ISLAMABAD - A division bench of the Islamabad High Court Monday deferred its reserved verdict in the appeals of Sharif family, seeking suspension of their conviction in Avenfield reference and directed the registrar office to fix their petitions challenging their sentence in this case soon after the summer vacation.

The dual bench comprising Justice Athar Minallah and Justice Miangul Hassan Aurangzeb conducted hearing of the appeals filed by former premier Nawaz Sharif, his daughter Maryam Nawaz and son-in-law Capt (r) Safdar against their sentences in Avenfiled reference and reserved its verdict after National Accountability Bureau Deputy Prosecutor General Sardar Muzaffar Abbasi concluded his arguments opposing the appeals of the convicts.

Later, the bench announced its reserved verdict, saying: “We had called for the appeals and perusal of the orders passed therein shows the learned division bench had directed their fixation immediately after the summer vacation.

It noted: “Section 32 of the National Accountability Bureau Ordinance, 1999, provides for a timeframe for deciding the appeals. Since the learned division bench has directed fixation of the appeals, therefore, at this stage we are not inclined to decide these petitions and they shall remain pending to be fixed along with the appeals. In case there is a delay in decision of the appeals, the petitioners shall be at liberty to press these petitions,” said the order of the dual bench.

It added the office is directed to ensure that pursuant to the directions given by the learned division bench, appeals of the petitioners are fixed on the first day after the summer vacation.

Earlier, NAB Deputy Prosecutor General Sardar Muzaffar Abbasi completed his final arguments after which the verdict was reserved. He argued: “The London flats are in the name of Neilson and Nescoll, which we proved are owned by Nawaz Sharif.” The NAB prosecutor also gave reference of televised interviews and speeches of Sharif family members.

The dual bench reserved its judgment on their appeals, saying a reasonable order would be passed.

In this connection, the NAB had already submitted its written reply in which it had contended the petitions filed by former prime minister Nawaz Sharif, his daughter Maryam Nawaz and her husband Capt (r) Safdar, seeking the suspension of Avenfield reference verdict, were not maintainable and should be dismissed.

NAB Prosecutor Sardar Muzaffar Abbasi maintained in one of the comments filed against Sharifs’ petitions before the IHC, “NAB begs with all humility that the instant writ petition is not maintainable before this division bench.”

Abbasi added Sharifs were convicted in the Avenfield apartments’ reference by the accountability court on July 6 on the basis of conclusive presumption. He continued, “The irrefutable and conclusive presumption for the purpose of establishing conviction has been essentially adhered to by the learned accountability court.” He added the verdict did not merit suspension.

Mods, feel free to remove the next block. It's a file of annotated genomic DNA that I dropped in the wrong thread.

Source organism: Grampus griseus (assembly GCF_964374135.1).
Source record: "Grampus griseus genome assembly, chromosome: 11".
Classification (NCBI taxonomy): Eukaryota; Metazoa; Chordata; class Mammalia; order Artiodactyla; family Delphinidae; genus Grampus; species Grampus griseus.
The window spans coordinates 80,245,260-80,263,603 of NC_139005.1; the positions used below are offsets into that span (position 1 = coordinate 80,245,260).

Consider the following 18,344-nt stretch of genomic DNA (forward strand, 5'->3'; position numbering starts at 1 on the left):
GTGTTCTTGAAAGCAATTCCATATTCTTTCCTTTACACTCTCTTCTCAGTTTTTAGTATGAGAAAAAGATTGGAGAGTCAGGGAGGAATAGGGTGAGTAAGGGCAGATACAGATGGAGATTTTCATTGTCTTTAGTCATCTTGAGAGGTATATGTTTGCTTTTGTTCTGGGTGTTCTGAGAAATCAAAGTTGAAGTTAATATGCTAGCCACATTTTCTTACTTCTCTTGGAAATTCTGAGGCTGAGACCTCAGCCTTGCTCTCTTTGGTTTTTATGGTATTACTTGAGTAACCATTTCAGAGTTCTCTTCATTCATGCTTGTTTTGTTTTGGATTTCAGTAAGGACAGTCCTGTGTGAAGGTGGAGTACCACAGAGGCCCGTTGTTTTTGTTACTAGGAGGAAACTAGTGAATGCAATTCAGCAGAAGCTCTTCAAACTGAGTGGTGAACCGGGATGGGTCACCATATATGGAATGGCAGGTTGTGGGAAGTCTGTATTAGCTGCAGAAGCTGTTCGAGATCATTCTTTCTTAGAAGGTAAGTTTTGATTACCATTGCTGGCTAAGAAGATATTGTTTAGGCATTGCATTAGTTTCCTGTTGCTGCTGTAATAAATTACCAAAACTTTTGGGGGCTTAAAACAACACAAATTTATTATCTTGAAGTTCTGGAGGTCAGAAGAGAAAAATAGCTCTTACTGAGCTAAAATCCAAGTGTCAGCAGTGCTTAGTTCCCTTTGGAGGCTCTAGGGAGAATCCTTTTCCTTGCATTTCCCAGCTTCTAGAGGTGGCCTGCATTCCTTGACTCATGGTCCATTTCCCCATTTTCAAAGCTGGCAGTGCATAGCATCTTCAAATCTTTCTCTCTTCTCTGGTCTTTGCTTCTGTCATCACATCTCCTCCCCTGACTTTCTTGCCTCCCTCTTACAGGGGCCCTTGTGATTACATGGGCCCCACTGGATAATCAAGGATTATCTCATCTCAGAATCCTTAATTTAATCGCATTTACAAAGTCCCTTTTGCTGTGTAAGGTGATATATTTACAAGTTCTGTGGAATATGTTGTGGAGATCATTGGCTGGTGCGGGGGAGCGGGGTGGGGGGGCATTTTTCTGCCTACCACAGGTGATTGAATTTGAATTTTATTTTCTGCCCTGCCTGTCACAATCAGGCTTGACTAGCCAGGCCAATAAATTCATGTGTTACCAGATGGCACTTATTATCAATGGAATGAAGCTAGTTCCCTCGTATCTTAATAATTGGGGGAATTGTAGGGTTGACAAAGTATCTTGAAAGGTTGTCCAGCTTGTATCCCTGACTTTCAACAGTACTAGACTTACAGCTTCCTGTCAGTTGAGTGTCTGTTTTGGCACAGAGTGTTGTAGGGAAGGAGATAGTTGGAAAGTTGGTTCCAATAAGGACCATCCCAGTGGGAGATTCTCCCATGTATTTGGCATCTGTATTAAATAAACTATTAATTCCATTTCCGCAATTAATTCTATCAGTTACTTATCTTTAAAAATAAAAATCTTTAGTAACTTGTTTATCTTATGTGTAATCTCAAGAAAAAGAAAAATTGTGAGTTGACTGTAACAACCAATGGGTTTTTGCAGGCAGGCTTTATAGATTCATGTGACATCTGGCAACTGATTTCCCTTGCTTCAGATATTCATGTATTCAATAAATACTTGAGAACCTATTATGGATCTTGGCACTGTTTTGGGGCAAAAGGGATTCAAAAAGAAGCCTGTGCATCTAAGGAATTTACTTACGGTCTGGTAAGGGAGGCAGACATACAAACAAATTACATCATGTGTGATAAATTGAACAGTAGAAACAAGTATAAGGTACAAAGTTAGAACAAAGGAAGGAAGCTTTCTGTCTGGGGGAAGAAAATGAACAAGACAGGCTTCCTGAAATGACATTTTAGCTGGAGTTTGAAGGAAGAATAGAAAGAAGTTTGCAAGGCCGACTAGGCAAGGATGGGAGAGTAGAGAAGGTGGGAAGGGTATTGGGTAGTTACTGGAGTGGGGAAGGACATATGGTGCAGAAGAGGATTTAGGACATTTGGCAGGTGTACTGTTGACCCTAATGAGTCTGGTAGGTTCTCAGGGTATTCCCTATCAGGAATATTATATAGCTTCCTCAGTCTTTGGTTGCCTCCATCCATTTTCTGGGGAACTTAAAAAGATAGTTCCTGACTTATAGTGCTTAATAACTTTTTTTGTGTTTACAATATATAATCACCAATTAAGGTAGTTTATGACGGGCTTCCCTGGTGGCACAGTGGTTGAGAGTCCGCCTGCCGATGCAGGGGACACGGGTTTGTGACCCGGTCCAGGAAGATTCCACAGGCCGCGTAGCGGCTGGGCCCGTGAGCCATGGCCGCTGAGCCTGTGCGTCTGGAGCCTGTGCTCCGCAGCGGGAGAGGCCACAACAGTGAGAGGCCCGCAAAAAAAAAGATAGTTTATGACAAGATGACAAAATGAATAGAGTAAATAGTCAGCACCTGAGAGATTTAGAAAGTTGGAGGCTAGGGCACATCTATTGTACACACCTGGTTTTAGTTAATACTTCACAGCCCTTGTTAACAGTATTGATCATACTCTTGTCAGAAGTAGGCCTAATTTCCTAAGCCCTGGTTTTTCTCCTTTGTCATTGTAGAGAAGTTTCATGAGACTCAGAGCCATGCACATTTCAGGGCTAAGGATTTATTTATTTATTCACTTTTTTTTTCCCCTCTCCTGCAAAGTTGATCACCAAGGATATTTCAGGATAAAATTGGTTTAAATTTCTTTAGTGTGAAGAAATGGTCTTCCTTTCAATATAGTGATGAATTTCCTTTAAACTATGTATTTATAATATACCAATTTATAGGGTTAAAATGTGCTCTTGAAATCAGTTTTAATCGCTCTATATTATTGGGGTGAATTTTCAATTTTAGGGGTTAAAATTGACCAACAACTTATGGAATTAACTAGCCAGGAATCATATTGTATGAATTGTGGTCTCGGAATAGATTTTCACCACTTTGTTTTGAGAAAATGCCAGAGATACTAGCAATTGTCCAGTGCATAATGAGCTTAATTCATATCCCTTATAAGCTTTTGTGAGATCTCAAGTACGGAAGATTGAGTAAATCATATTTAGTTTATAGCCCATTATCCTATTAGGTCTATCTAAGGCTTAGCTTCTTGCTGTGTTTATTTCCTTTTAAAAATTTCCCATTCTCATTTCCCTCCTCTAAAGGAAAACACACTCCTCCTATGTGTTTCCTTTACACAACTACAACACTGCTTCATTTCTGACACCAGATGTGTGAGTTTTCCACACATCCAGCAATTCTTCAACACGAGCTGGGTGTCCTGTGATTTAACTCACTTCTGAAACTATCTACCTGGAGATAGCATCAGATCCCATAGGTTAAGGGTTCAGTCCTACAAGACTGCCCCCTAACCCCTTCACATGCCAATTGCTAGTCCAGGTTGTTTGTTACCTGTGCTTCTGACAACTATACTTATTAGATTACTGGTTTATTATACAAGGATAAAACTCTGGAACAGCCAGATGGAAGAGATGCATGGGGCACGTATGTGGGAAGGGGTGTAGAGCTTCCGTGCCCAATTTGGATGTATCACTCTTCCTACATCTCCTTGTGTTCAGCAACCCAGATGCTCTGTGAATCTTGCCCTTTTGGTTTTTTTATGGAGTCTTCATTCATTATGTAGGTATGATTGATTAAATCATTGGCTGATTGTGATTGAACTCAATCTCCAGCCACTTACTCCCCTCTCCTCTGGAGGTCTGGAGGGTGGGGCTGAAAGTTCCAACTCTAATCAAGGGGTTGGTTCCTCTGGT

He also raised objections to the formation of the division bench, saying the division bench formed to hear the writ petition was the sole prerogative of the high court’s chief justice and the petitioner was required to make such a request to him (the chief justice).

The NAB prosecutor stated that in the present matter no such exercise has been done by the petitioner, so the petitions are not maintainable before the bench. He also termed most of the petitioners’ contents in the petitions contradictory and incorrect.

He further maintained documentary evidence adduced along with the ocular examination duly recorded by the trial court emphatically established the prosecution case. He added each and every objection to the relevancy, production and admissibility of documentary evidence had been clearly stretched by the trial court.

Former premier Nawaz Sharif, Maryam Nawaz, and Capt (r) Safdar had filed the appeals in the IHC, challenging the accountability court’s verdict in the Avenfield property reference and made the state through chairman, National Accountability Bureau, respondent.

In the appeals, it was stated that Nawaz Sharif was convicted under Section 9 (a)(v) of NAO, 1999, and Serial No 2 of the Schedule to the NAO, 1999, and sentenced to rigorous imprisonment for a term of ten years fine of 8 million pounds under Section 10 of the NAO, 1999, for the offence under Section 9 (a)(v) of the NAO, and one year imprisonment for the offence at Serial No 2 of the Schedule of the NAO, 1999, with stipulation that both the sentences shall run concurrently.

The appeals added Maryam Safdar was convicted under Section 9 (a)(v) and (xii) of the NAO, 1999 and for the offence at Serial No.2 of the Schedule to the NAO, 1999, and sentenced to rigorous imprisonment for seven years with fine of 2 million pounds under Section 10 of the NAO, 1999 for the offence under Section 9 (a)(v) and (xii) ibid, and one year simple imprisonment for offence at Serial No 2 of the Schedule to the NAO, 1999, with stipulation that both sentences shall run concurrently.

Similarly, Capt (r) Safdar was convicted for offences under Section 9 (a)(v) (xii) read with Section 10 of the NAO, 1999, and for the offence at Serial No 2 of the Schedule of NAO, 1999, and sentenced to rigorous imprisonment for one year.

They were of the view that the impugned judgment, conviction and sentence are not based on any evidence.

Therefore, they prayed to the court to set aside the impugned judgment, conviction and sentence awarded to the appellants by the accountability court, Islamabad.